Back in 2005, the MTA imposed new rules and fines for a variety of subway offenses, such as a $50 fine for putting your foot on a seat or platform bench. Or a $100 fine for wearing skates. One of the rules included was a $75 fine for walking or riding between subway cars because the MTA wanted to make sure riders weren't exposed to dangers of riding/walking between cars, emergencies or smelly people or crowded cars be damned.
And it seems that the rule has been lucrative: 3,600 summonses were issued for riding/walking between subway cars last year. In 2005, 700 summonses were issued, while 900 were issued in 2004. Some of the people were carrying weapons and ten had been previously involved with subway crimes before.
The Daily News says that 51 of 88 people given summons for walking/riding between cars in Brooklyn this year had outstanding warrants. The MTA is not surprised with the findings, and spokesman Paul Fleuranges reiterated the MTA's "point" for the rule: "You get on the subway to get to where you are going, not to be accosted. Riders don't like someone shoving CDs in their face that may or may not be bootlegged, or batteries ... or candy that may be spoiled. It's about the quality of the ride. A lot of riders don't want to be bothered like that." Yet they still are - subway riders don't generally like to pass through between cars, but then they want to, it's for a good reason. This rule is still pretty stupid.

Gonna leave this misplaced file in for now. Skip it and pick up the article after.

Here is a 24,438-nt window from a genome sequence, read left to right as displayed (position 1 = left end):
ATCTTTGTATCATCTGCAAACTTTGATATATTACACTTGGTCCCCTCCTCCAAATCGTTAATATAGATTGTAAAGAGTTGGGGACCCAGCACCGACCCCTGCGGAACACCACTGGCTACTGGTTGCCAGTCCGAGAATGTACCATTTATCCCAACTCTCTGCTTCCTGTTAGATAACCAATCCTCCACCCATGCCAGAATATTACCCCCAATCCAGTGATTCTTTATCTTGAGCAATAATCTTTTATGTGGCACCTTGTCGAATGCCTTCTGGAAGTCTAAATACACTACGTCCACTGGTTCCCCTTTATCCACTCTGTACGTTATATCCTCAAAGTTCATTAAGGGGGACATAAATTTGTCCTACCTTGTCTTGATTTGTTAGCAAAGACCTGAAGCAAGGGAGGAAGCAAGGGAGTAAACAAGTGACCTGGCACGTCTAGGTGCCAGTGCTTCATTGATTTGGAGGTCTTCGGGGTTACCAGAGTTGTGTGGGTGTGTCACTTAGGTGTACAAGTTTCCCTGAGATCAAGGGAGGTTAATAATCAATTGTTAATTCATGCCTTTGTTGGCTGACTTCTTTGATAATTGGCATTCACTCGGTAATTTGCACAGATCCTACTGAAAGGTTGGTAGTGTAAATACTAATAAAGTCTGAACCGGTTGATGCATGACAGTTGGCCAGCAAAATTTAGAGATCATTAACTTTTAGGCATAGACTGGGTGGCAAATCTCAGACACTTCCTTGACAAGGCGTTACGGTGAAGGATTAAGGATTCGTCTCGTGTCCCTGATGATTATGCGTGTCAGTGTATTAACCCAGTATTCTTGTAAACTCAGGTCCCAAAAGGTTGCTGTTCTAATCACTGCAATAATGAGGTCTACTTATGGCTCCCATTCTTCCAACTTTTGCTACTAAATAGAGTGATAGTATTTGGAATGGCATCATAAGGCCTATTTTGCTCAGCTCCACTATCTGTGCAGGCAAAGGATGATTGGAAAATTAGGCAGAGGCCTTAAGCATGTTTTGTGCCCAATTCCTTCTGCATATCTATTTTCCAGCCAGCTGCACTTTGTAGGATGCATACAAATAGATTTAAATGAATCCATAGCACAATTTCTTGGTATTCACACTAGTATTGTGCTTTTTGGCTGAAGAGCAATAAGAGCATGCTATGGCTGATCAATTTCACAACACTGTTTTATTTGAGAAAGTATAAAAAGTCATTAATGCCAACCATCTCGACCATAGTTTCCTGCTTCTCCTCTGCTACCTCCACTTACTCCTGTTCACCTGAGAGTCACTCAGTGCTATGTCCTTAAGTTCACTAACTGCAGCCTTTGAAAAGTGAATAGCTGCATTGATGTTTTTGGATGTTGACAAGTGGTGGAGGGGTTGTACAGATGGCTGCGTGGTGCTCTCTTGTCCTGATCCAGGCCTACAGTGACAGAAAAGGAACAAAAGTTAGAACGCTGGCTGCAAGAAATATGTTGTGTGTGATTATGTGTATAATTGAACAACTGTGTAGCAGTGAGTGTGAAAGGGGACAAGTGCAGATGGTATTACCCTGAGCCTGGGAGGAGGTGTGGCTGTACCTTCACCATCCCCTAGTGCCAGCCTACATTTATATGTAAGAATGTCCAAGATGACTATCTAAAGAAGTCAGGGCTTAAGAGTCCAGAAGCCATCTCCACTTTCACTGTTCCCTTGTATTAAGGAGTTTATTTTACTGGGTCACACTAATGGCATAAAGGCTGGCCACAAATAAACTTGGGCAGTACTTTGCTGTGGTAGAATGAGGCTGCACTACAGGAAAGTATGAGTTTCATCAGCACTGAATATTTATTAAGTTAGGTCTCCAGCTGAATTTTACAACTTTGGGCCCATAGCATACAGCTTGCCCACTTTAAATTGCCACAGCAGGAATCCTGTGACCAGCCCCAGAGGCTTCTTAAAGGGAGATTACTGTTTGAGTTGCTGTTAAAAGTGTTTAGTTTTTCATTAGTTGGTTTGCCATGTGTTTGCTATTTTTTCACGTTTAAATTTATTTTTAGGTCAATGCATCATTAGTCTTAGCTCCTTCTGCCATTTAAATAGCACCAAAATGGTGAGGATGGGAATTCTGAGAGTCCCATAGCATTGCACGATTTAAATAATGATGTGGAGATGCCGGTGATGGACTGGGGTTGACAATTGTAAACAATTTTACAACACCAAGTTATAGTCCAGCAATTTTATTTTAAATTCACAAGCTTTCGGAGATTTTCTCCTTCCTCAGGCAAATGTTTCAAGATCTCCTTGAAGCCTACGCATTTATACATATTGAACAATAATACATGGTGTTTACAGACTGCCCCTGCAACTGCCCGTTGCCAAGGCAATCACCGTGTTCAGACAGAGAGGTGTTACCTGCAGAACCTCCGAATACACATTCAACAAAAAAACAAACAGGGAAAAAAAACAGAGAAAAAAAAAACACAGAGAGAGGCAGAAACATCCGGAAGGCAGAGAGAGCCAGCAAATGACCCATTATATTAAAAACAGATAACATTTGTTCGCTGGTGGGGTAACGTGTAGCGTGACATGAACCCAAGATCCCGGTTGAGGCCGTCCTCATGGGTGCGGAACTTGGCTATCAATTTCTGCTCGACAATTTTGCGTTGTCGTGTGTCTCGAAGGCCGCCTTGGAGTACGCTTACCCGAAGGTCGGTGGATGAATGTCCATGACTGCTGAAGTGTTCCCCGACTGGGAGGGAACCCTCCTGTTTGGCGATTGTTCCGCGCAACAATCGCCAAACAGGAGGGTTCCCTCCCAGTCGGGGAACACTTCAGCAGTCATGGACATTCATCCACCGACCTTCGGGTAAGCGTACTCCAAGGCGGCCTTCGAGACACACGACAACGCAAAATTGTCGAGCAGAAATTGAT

In 2005, the MTA experimented making only the first five cars open and locking up all other in order to prevent robberies. And last fall, a man was killed when he tried to board a train by climbing over the gates-between-cars.
Photograph by |Shrued on Flickr